We know that some children and young people find it difficult to attend school. There are many complicated and tricky reasons why you might be struggling with getting your children to school, but support is available and you don’t have to struggle alone.  

If you're struggling to get your child to school, here is what we would advise:

  • begin by having an honest conversation with your child’s school. They may be able to offer extra support
  • if you still need help, our friendly locality teams can help. They have access to a whole wealth of knowledge and can provide all kinds of support – find your local team and get in touch
  • if you are concerned about your child’s academic achievement, social development or other transition concerns (the move from primary to secondary school), then you can call the Dorset Education Advice Line (DEAL).

Why attendance is important

Why attendance is important for your child or young person

Attending school on a regular basis is the key to your child doing well at school and will set them up with good routines for later life and the working world. It will also give your child the chance to: 

  • make lots of friends and feel included 
  • learn new things and develop many skills 
  • increase confidence and self esteem 
  • improve social skills 
  • achieve their potential and fulfil aspirations

90% attendance

Stuart is a child who attends school for 90% of the time. His parents think this is quite good. Stuart is absent from school for the equivalent of one half day a week. 

Over a whole school year Stuart would miss four weeks of lessons. Stuart would also spend more time away from school over the year than in school. 

If Stuart's attendance for his whole time at school was 90% he would have missed 209 days of school. That's a whole school year!

When your child is absent

What happens when your child or young person is absent

By law, schools must record absences and the reasons given. 

Only the Headteacher can officially authorise an absence in exceptional circumstances. Parents should provide reasons for absences and the school must decide whether or not they justify authorisation according to Government guidelines. 

Authorised absences

These might include a:

  • genuine illness of the pupil 
  • hospital or dental appointment for the pupil 
  • death of a near relative 
  • religious observance (faith of the parents or carers) 

Unauthorised absences

These might include:

  • a shopping trip 
  • a birthday treat 
  • oversleeping due to a late night 
  • looking after other children
  • letting the gas man or other service in
  • the parent or carer being unwell  

Whenever a child is absent from school the parent should:

  • contact the school as soon as possible on the first day of absence. If no notification of absence is received, the school office will contact the parents to ascertain the reason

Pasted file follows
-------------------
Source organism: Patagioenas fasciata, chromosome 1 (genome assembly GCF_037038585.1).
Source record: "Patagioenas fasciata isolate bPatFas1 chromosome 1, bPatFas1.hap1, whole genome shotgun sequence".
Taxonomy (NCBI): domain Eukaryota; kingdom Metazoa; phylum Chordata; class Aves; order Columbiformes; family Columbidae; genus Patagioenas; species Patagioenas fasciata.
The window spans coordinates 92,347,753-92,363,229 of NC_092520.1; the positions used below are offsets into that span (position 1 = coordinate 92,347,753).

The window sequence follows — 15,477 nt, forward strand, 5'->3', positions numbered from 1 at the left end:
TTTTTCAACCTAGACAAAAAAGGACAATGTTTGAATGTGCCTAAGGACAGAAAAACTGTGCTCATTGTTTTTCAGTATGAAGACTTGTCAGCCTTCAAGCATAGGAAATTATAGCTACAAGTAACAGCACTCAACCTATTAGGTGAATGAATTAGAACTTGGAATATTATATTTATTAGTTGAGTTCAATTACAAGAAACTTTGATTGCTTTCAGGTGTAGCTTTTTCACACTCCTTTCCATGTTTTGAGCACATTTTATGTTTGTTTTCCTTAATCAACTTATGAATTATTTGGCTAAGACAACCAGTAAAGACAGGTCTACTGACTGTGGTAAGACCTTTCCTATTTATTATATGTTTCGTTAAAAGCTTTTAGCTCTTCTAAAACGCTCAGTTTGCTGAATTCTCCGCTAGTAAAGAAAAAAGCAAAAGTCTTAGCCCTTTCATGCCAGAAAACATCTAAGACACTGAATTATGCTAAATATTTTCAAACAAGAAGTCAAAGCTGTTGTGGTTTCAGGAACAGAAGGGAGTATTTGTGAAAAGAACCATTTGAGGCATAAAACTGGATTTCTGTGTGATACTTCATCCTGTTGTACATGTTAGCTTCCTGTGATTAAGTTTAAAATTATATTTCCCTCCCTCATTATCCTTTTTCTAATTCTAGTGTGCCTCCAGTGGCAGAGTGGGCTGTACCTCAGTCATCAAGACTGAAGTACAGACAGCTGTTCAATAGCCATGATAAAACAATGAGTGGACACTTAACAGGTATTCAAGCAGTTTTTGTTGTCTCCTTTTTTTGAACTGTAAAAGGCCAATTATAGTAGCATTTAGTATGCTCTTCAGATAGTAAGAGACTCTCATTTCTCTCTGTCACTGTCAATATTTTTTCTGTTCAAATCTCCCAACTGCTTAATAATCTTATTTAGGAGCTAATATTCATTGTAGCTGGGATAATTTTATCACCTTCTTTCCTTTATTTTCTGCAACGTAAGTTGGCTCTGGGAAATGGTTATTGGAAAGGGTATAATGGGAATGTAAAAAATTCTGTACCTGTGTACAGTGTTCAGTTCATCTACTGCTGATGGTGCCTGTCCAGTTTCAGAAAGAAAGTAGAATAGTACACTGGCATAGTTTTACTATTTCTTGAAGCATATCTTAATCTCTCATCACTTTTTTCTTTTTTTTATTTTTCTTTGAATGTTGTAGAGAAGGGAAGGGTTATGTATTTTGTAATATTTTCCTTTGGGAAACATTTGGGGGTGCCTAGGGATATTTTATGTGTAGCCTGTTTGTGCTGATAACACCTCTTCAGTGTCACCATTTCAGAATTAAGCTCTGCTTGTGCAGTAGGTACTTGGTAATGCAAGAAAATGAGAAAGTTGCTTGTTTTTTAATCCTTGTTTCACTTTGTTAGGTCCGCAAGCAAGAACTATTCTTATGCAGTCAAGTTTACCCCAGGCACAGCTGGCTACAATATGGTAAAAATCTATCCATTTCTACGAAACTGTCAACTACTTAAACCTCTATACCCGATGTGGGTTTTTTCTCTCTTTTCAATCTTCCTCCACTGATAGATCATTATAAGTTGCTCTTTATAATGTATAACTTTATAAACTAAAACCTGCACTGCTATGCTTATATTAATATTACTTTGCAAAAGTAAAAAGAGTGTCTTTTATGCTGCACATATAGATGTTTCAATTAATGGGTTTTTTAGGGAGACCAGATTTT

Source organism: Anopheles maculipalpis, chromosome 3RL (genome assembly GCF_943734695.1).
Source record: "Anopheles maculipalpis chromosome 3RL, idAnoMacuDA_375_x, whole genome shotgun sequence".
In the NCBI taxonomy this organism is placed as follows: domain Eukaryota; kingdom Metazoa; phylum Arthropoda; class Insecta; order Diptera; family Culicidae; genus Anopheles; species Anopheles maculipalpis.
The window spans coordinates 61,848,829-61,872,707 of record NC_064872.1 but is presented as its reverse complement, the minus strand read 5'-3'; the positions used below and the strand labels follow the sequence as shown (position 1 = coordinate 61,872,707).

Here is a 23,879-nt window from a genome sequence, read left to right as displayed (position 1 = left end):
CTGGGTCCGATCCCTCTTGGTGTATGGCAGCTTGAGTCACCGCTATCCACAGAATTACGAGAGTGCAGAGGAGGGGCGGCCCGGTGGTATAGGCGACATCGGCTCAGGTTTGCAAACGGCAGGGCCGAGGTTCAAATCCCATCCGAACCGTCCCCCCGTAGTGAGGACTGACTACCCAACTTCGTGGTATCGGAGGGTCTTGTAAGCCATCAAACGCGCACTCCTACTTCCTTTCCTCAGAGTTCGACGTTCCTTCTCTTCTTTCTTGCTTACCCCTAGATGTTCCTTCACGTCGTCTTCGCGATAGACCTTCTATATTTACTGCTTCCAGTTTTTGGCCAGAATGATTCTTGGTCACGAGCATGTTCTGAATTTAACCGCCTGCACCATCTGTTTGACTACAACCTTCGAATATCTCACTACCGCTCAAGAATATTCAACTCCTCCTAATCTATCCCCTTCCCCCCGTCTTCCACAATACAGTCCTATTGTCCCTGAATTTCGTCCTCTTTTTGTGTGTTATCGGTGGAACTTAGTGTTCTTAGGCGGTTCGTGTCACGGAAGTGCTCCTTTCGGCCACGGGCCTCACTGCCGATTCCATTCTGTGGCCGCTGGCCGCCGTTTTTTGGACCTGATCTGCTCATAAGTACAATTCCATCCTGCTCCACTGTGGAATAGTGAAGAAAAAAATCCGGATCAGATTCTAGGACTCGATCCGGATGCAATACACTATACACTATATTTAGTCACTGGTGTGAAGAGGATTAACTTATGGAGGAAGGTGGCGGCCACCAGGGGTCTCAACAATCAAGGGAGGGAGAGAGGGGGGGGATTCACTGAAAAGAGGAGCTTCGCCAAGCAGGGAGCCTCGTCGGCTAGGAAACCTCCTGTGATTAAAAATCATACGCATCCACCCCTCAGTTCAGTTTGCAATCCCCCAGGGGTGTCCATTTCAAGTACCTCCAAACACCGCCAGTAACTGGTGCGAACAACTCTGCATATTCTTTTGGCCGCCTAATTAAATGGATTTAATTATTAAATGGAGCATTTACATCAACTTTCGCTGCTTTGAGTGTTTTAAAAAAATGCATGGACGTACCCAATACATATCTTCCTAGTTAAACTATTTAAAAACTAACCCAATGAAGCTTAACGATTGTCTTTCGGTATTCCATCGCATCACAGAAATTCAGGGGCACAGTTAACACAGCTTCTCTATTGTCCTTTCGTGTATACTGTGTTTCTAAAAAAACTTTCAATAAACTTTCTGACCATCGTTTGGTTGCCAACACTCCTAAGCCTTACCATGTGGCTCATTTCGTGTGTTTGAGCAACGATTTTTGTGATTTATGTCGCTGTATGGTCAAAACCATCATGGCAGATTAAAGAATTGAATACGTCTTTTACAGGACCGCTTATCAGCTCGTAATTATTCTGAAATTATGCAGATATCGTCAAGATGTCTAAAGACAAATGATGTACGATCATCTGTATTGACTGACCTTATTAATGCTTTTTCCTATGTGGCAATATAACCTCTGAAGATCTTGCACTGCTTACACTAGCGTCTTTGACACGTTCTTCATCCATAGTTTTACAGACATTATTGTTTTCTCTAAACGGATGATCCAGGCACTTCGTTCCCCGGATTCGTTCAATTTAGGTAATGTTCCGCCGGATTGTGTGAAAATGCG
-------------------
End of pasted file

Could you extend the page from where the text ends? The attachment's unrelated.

• let the school know in advance of any planned absences, for example hospital appointments (where possible)
  • make medical or dental appointments out of school hours (where possible)

Arriving late to school

What happens if your child or young person arrives late to school

When a child arrives late to school it can be very disruptive to your child, the teacher and other children in the class. If your child arrives late to school they will be marked as late on the register.

If your child arrives very late, the child will be marked as an "Unauthorised Late" - This is the same as an Unauthorised Absence. 

Term time leave

Information about taking term time leave

Family holidays should take place during the school holiday dates. These are published a year in advance. Please be mindful that you’re not entitled to a holiday during term time. 

If leave during term time cannot be avoided, a leave request form should be completed. These can be obtained from the school office. The Headteacher will then decide whether or not to authorise this absence.

Headteachers can only authorise leave during term time if "exceptional circumstances" exist, even if your child has an excellent attendance record or if you believe that the reason for the absence is justified. 

Part-time timetable

Information about part-time timetables

All pupils of compulsory school age are entitled to a full-time education. In very exceptional circumstances, there may be a need for a temporary part-time timetable to meet their individual needs. This is where it is in a pupil’s best interests.

This could be where a medical condition prevents a pupil from attending full-time education. A part-time timetable is considered as part of a re-integration package. A part-time timetable should not be used to manage a pupil’s behaviour. A part-time timetable must only be in place for the shortest time necessary. It is not a long-term solution.

Any pastoral support programme or other agreement should have a time limit. By this point the pupil is expected to attend full-time. This could be at school or with alternative provision.

There should also be formal arrangements in place for regularly reviewing it. This must take place with the pupil and their parents. In agreeing to a part-time timetable, a school has agreed to a pupil being absent from school for part of the week or day. The school must treat the absence as authorised.

Read more on part-time timetables

Absence and the law

More about legal action

In some circumstances we can take legal action to enforce school attendance.  

Read more about Dorset Children's Services penalty notice protocol

Speak to the school if you're struggling to get your child to attend school. You can also contact your relevant locality inclusion team, who will always aim to work alongside you and offer support